Following Charlie’s Creep

If you aren’t a gardener, you can skip this post, because it’s so nerdy, but there is a spiritual point, and I promise not to belabor it.

There’s a weed called Creeping Charlie that is actually quite a nice ground cover.  It grows fast, on fragrant vines, along the ground, under your grass.  Every few inches along the vine, Charlie sends some roots down to anchor himself, and his leaves are heart-shaped and as green as you could want.  But lawn purists like me insist that Charlie is a weed.  Never mind that clover grows similarly on trailing vines, but Saint Patrick’s shamrock, which he used to explain the Trinity, is a relative of clover, and horses happily munch clover, and the flowers of clover are really lovely, and so as far as I am concerned, it’s allowed in my lawn.

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Our infallible nextdoor neighbor, Ed Crandall, used to pay his sons a dollar for a grocery bag full of Creeping Charlie, and as I recall, the price was too low to inspire any serious pulling.  Charlie is not easy to remove: you have to pull gently if you want to get the roots, which of course is always your goal in weed pulling.  Look at American military adventures  in the Middle East and see how important it is to get to the roots: it’s not worth the bother if the thing is going to regenerate.

So today I was pulling weeds, mostly Mr. Charlie.  I tried lots of techniques, like combing the roots with my fingers to locate the vines, and twisting a cluster of leaves in the hope that I would get ahold of the hidden support system.  A few times, I was patient enough, and being on sabbatical, patience is something I can afford.  When I was patient, and very gently pulled sideways along the ground, I could see the vine straining eight or ten inches away, a clue that these few leaves in my hand were part of a chain that spread far away.  Pulling horizontally, the same way Charlie grows, yielded an amazing chain.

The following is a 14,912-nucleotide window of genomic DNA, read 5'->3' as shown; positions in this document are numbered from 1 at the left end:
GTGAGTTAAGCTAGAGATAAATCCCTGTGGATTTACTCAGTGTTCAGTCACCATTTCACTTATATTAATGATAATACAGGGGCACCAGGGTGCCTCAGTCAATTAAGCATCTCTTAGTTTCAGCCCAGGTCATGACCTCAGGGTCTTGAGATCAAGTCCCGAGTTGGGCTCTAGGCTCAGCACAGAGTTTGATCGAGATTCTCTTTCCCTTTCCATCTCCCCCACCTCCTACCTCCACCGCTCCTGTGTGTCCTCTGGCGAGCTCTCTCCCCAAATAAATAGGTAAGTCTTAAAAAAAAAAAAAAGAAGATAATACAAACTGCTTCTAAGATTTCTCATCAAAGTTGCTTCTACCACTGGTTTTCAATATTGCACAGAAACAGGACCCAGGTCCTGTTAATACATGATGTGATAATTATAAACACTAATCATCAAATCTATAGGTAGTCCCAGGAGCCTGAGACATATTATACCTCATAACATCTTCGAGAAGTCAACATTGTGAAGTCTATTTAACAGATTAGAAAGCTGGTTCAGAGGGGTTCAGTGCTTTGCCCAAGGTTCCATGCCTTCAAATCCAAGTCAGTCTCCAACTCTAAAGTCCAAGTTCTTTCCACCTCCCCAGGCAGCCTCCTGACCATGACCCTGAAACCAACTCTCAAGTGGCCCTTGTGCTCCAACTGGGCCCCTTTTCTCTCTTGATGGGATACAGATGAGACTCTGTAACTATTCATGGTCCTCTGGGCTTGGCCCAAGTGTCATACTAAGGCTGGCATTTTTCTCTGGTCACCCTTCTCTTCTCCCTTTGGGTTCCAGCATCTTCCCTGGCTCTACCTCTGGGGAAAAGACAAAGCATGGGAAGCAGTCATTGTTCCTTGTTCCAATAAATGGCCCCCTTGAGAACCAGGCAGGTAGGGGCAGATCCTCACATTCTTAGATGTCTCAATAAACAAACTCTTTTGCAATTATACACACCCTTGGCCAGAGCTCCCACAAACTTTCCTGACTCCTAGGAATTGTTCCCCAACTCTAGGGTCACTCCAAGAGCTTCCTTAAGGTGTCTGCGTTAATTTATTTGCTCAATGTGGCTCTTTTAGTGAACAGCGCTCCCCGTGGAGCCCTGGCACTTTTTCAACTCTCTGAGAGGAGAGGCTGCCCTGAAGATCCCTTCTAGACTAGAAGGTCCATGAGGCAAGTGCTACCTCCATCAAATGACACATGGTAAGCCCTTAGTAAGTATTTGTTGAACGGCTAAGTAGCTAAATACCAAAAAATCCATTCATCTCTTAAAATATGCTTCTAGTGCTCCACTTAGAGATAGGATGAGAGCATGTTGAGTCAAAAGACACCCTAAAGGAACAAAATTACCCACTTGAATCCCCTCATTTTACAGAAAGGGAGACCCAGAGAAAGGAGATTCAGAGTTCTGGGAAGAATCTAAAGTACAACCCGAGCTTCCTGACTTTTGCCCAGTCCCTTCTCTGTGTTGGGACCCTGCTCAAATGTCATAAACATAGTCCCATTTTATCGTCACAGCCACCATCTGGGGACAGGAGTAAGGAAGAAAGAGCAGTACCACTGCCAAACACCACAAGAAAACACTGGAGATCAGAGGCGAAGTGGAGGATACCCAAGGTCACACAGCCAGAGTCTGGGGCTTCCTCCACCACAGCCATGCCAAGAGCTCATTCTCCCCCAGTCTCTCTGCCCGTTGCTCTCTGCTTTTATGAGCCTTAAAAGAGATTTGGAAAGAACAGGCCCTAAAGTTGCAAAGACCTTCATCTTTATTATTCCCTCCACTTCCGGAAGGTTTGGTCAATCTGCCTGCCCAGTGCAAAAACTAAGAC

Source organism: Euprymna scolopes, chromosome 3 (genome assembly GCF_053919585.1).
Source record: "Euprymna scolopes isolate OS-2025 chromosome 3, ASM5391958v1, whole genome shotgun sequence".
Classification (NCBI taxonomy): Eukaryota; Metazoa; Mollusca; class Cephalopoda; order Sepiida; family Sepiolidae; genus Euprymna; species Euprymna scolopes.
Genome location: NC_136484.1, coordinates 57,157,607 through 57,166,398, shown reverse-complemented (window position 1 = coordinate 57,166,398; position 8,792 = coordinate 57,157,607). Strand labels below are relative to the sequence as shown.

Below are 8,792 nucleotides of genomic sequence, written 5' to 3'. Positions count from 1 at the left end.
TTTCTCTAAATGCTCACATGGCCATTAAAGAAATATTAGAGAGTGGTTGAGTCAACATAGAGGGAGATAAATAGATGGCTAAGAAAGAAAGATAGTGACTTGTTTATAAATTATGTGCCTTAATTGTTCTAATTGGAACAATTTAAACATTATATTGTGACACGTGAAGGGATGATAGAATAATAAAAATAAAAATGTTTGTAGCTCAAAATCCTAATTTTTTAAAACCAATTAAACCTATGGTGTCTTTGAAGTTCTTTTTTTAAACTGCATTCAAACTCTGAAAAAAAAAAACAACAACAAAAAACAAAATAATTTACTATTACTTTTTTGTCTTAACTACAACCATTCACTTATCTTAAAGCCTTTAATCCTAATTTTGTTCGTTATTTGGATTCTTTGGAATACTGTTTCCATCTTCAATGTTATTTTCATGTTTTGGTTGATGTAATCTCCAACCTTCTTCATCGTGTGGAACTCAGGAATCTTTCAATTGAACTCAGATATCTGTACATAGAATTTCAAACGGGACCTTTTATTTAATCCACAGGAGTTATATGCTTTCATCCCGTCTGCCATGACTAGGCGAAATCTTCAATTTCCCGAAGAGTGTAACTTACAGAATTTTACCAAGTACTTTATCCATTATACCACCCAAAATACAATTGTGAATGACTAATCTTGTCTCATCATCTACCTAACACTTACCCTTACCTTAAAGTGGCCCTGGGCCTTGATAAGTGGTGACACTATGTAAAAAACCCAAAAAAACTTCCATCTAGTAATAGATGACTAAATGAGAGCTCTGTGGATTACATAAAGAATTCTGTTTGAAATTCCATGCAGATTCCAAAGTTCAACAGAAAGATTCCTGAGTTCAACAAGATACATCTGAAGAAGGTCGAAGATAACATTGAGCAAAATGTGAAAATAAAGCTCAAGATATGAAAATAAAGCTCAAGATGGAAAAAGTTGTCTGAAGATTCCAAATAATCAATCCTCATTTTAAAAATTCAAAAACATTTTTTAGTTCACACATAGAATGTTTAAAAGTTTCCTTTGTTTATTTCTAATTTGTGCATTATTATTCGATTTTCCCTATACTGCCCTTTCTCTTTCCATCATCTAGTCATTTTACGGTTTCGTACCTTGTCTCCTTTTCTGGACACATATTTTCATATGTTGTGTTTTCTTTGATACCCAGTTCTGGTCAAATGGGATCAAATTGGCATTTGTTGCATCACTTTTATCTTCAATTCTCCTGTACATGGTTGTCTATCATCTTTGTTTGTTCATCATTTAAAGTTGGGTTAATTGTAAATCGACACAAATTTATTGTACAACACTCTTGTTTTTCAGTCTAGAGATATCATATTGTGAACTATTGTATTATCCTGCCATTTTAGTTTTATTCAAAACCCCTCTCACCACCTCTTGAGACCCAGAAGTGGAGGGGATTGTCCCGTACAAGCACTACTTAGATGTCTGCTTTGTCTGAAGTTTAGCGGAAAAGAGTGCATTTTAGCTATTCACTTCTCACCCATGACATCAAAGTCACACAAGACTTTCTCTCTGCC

I was mostly kneeling on all fours in the shade, hearing three or four familiar bird calls and realizing that I don’t know which species is making which song.  Lynnell was off to watch Germany and Italy play soccer on the big screens at Brit’s Pub downtown and our houseguest Melanie was at the kitchen table, working on her application for another internship (this one in Paris, her home city).  It was a lovely afternoon.  One time, as I coaxed loose a pretty big root system, an earthworm slid into view, and spent a minute moving in the shade of the grass toward an undisturbed hole back into the earth.

Such a busy and purposeful world, with its underground tunnels and its systems of roots and vines.  And it’s invisible unless you are interested.  On this perfect summer day, religion seems like that: the human effort to pay attention to the invisible worlds that support us.  Whether God is more like the bird songs, the path of the worm, or the miracle of photosynthesis is something to wonder about.  Meanwhile, the ever-patient Creeping Charlie lets me feel accomplishment at banishing him from fifty square feet of lawn.

Published by

John.bellaimey@breckschool.org

I am the Upper School Chaplain at Breck School in Golden Valley, Minnesota, USA., an Episcopal priest, and the author of the world religions text "Tree of World Religions," available on amazon.com. I've also done two lessons for TED-Ed.

2 thoughts on “Following Charlie’s Creep”

  1. Just spent my whole Saturday hunting down Mr. Charlie – such a great feeling when you can find the vine!!! Only a fellow gardener would understand this insanity🌱😄‼️

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